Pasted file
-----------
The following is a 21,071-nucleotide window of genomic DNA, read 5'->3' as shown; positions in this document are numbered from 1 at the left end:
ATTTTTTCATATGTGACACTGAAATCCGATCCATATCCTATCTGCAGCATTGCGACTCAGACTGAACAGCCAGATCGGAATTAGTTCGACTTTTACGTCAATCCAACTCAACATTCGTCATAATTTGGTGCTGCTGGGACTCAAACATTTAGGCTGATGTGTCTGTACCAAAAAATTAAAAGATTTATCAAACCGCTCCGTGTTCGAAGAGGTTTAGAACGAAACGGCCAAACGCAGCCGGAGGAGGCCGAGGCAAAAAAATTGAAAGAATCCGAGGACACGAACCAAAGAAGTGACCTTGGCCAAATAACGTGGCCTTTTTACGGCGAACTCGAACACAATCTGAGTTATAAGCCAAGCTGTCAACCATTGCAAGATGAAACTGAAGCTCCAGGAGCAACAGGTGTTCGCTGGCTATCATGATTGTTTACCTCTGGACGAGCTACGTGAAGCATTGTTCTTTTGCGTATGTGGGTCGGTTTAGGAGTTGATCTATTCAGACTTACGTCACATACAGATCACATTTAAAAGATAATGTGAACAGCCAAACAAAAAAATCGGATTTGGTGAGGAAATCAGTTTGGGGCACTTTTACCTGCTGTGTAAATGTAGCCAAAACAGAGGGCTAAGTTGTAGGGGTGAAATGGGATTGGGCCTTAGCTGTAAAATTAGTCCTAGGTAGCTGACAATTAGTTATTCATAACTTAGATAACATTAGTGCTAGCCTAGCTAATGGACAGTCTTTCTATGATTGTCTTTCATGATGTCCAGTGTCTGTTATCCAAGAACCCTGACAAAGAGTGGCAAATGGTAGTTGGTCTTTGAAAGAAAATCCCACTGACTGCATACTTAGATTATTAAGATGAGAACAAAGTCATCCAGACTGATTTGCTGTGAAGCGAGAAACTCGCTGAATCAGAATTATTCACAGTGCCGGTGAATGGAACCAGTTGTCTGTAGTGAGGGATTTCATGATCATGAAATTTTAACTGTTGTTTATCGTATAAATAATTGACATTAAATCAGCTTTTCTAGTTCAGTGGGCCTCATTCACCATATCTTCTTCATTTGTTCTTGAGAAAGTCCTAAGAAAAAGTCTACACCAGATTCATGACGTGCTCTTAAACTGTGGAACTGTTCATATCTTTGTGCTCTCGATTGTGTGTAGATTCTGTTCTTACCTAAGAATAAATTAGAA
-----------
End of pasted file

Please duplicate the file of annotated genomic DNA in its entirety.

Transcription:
The following is a 21,071-nucleotide window of genomic DNA, read 5'->3' as shown; positions in this document are numbered from 1 at the left end:
ATTTTTTCATATGTGACACTGAAATCCGATCCATATCCTATCTGCAGCATTGCGACTCAGACTGAACAGCCAGATCGGAATTAGTTCGACTTTTACGTCAATCCAACTCAACATTCGTCATAATTTGGTGCTGCTGGGACTCAAACATTTAGGCTGATGTGTCTGTACCAAAAAATTAAAAGATTTATCAAACCGCTCCGTGTTCGAAGAGGTTTAGAACGAAACGGCCAAACGCAGCCGGAGGAGGCCGAGGCAAAAAAATTGAAAGAATCCGAGGACACGAACCAAAGAAGTGACCTTGGCCAAATAACGTGGCCTTTTTACGGCGAACTCGAACACAATCTGAGTTATAAGCCAAGCTGTCAACCATTGCAAGATGAAACTGAAGCTCCAGGAGCAACAGGTGTTCGCTGGCTATCATGATTGTTTACCTCTGGACGAGCTACGTGAAGCATTGTTCTTTTGCGTATGTGGGTCGGTTTAGGAGTTGATCTATTCAGACTTACGTCACATACAGATCACATTTAAAAGATAATGTGAACAGCCAAACAAAAAAATCGGATTTGGTGAGGAAATCAGTTTGGGGCACTTTTACCTGCTGTGTAAATGTAGCCAAAACAGAGGGCTAAGTTGTAGGGGTGAAATGGGATTGGGCCTTAGCTGTAAAATTAGTCCTAGGTAGCTGACAATTAGTTATTCATAACTTAGATAACATTAGTGCTAGCCTAGCTAATGGACAGTCTTTCTATGATTGTCTTTCATGATGTCCAGTGTCTGTTATCCAAGAACCCTGACAAAGAGTGGCAAATGGTAGTTGGTCTTTGAAAGAAAATCCCACTGACTGCATACTTAGATTATTAAGATGAGAACAAAGTCATCCAGACTGATTTGCTGTGAAGCGAGAAACTCGCTGAATCAGAATTATTCACAGTGCCGGTGAATGGAACCAGTTGTCTGTAGTGAGGGATTTCATGATCATGAAATTTTAACTGTTGTTTATCGTATAAATAATTGACATTAAATCAGCTTTTCTAGTTCAGTGGGCCTCATTCACCATATCTTCTTCATTTGTTCTTGAGAAAGTCCTAAGAAAAAGTCTACACCAGATTCATGACGTGCTCTTAAACTGTGGAACTGTTCATATCTTTGTGCTCTCGATTGTGTGTAGATTCTGTTCTTACCTAAGAATAAATTAGAA